From a paper presented at the International Symposium on Embryonic Stem Cells – Prospects for Human Health, at the University of Sheffield, UK, 10 September 2001.
Derivation and spontaneous differentiation of human embryonic stem cells*
Article first published online: 25 APR 2002
Journal of Anatomy
Volume 200, Issue 3, pages 225–232, March 2002
How to Cite
Amit, M. and Itskovitz-Eldor, J. (2002), Derivation and spontaneous differentiation of human embryonic stem cells. Journal of Anatomy, 200: 225–232. doi: 10.1046/j.1469-7580.2002.00032.x
- Issue published online: 25 APR 2002
- Article first published online: 25 APR 2002
- Accepted for publication 5 February 2002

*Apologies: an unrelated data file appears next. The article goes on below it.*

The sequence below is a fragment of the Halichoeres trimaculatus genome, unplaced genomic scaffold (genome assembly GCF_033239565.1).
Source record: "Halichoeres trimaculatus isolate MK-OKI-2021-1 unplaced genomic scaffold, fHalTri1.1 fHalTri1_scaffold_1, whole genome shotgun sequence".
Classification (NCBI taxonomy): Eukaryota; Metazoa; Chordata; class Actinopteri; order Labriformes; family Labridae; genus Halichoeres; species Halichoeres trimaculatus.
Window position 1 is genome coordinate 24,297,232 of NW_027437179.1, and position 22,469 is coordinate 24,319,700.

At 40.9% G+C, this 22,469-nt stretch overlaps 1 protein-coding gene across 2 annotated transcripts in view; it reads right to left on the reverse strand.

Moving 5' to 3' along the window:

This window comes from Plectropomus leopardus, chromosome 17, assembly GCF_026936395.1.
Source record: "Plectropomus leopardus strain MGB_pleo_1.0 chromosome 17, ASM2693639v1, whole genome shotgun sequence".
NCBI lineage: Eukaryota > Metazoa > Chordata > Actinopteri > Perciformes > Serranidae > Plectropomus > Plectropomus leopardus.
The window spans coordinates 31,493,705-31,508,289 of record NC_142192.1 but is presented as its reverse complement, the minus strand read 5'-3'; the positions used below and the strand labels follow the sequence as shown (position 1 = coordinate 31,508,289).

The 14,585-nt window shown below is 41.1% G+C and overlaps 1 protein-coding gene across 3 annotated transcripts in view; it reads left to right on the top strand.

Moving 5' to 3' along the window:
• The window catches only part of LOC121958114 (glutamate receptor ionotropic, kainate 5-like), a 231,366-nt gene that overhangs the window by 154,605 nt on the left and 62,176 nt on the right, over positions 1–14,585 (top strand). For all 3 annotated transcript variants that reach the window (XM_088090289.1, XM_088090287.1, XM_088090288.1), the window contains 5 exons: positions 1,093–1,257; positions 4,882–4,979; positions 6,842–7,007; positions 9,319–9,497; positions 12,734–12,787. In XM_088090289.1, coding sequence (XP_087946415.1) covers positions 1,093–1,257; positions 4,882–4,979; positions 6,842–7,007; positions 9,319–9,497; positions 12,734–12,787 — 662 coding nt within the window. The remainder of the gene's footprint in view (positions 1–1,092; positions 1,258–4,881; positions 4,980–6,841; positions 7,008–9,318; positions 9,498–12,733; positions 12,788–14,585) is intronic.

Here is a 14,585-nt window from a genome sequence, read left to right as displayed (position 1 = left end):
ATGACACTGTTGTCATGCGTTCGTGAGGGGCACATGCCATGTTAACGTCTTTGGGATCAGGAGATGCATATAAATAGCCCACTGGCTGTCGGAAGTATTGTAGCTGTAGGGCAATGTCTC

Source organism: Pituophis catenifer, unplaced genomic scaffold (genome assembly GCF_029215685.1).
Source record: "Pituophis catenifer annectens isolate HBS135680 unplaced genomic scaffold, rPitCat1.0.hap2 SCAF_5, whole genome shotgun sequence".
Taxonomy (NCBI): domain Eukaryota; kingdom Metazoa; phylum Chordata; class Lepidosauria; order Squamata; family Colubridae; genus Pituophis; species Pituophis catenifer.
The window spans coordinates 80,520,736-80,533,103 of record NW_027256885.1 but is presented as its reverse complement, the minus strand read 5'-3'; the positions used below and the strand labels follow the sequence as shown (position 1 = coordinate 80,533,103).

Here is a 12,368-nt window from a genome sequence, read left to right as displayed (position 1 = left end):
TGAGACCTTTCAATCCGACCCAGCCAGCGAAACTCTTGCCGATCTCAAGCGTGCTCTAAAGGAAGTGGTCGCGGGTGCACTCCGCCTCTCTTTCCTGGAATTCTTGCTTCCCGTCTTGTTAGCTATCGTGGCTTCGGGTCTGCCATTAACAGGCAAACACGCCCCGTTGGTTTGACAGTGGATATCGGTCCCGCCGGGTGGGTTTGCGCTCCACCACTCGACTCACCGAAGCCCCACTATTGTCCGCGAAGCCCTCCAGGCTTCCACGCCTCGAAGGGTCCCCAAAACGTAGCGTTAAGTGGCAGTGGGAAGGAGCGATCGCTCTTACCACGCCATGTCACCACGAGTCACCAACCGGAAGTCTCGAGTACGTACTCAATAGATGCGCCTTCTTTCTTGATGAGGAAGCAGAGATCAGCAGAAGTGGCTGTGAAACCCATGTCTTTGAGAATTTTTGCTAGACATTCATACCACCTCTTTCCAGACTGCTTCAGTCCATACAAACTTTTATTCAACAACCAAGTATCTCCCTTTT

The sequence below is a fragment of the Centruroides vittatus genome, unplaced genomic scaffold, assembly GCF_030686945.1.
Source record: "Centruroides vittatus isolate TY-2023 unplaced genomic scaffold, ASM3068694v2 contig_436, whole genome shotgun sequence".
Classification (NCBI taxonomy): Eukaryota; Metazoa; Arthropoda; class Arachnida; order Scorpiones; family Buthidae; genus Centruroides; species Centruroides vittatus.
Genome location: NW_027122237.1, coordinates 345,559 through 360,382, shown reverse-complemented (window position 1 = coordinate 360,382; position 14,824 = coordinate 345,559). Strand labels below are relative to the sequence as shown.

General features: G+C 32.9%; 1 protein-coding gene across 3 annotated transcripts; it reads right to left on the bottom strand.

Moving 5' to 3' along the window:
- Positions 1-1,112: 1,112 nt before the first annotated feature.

- cell lines;
- embryo; embryoid bodies;
- stem cell technology
Embryonic stem (ES) cells are unique cells derived from the inner cell mass of the mammalian blastocyst. These cells are immortal and pluripotent, retain their developmental potential after prolonged culture, and can be continuously cultured in an undifferentiated state. Many in vitro differentiation systems have been developed for mouse ES cells, including reproducible methods for mouse ES cell differentiation into haematopoietic and neural precursors, cardiomyocytes, insulin-secreting cells, endothelial cells and various other cell types. The derivation of new human ES cell lines provides the opportunity to develop unique models for developmental research and for cell therapies. In this review we consider the derivation and spontaneous differentiation of human ES cells.